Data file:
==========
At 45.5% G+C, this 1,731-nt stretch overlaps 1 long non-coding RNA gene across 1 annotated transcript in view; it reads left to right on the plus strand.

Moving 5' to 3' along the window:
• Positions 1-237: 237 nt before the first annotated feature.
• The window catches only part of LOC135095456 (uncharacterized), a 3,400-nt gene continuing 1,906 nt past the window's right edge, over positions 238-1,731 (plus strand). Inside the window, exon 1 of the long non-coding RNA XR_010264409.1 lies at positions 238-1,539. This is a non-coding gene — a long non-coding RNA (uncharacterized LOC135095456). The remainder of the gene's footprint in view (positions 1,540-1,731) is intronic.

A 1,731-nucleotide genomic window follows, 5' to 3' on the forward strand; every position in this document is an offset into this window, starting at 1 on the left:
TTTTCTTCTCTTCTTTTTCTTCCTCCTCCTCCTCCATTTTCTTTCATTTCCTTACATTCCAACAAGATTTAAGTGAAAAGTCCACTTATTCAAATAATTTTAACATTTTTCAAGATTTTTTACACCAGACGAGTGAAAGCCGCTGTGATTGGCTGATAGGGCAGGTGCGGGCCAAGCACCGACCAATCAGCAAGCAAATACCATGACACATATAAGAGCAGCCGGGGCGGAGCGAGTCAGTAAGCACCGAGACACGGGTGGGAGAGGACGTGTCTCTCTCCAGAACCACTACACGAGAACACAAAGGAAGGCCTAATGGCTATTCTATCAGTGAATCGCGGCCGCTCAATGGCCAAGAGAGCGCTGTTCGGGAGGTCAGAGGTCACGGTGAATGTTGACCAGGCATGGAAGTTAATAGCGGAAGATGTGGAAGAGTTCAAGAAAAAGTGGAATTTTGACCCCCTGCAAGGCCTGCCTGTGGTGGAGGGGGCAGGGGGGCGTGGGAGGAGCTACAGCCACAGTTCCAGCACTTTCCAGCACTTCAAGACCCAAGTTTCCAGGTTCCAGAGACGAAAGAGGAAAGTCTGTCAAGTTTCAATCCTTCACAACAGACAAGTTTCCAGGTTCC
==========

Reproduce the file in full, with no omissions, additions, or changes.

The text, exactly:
At 45.5% G+C, this 1,731-nt stretch overlaps 1 long non-coding RNA gene across 1 annotated transcript in view; it reads left to right on the plus strand.

Moving 5' to 3' along the window:
• Positions 1-237: 237 nt before the first annotated feature.
• The window catches only part of LOC135095456 (uncharacterized), a 3,400-nt gene continuing 1,906 nt past the window's right edge, over positions 238-1,731 (plus strand). Inside the window, exon 1 of the long non-coding RNA XR_010264409.1 lies at positions 238-1,539. This is a non-coding gene — a long non-coding RNA (uncharacterized LOC135095456). The remainder of the gene's footprint in view (positions 1,540-1,731) is intronic.

A 1,731-nucleotide genomic window follows, 5' to 3' on the forward strand; every position in this document is an offset into this window, starting at 1 on the left:
TTTTCTTCTCTTCTTTTTCTTCCTCCTCCTCCTCCATTTTCTTTCATTTCCTTACATTCCAACAAGATTTAAGTGAAAAGTCCACTTATTCAAATAATTTTAACATTTTTCAAGATTTTTTACACCAGACGAGTGAAAGCCGCTGTGATTGGCTGATAGGGCAGGTGCGGGCCAAGCACCGACCAATCAGCAAGCAAATACCATGACACATATAAGAGCAGCCGGGGCGGAGCGAGTCAGTAAGCACCGAGACACGGGTGGGAGAGGACGTGTCTCTCTCCAGAACCACTACACGAGAACACAAAGGAAGGCCTAATGGCTATTCTATCAGTGAATCGCGGCCGCTCAATGGCCAAGAGAGCGCTGTTCGGGAGGTCAGAGGTCACGGTGAATGTTGACCAGGCATGGAAGTTAATAGCGGAAGATGTGGAAGAGTTCAAGAAAAAGTGGAATTTTGACCCCCTGCAAGGCCTGCCTGTGGTGGAGGGGGCAGGGGGGCGTGGGAGGAGCTACAGCCACAGTTCCAGCACTTTCCAGCACTTCAAGACCCAAGTTTCCAGGTTCCAGAGACGAAAGAGGAAAGTCTGTCAAGTTTCAATCCTTCACAACAGACAAGTTTCCAGGTTCC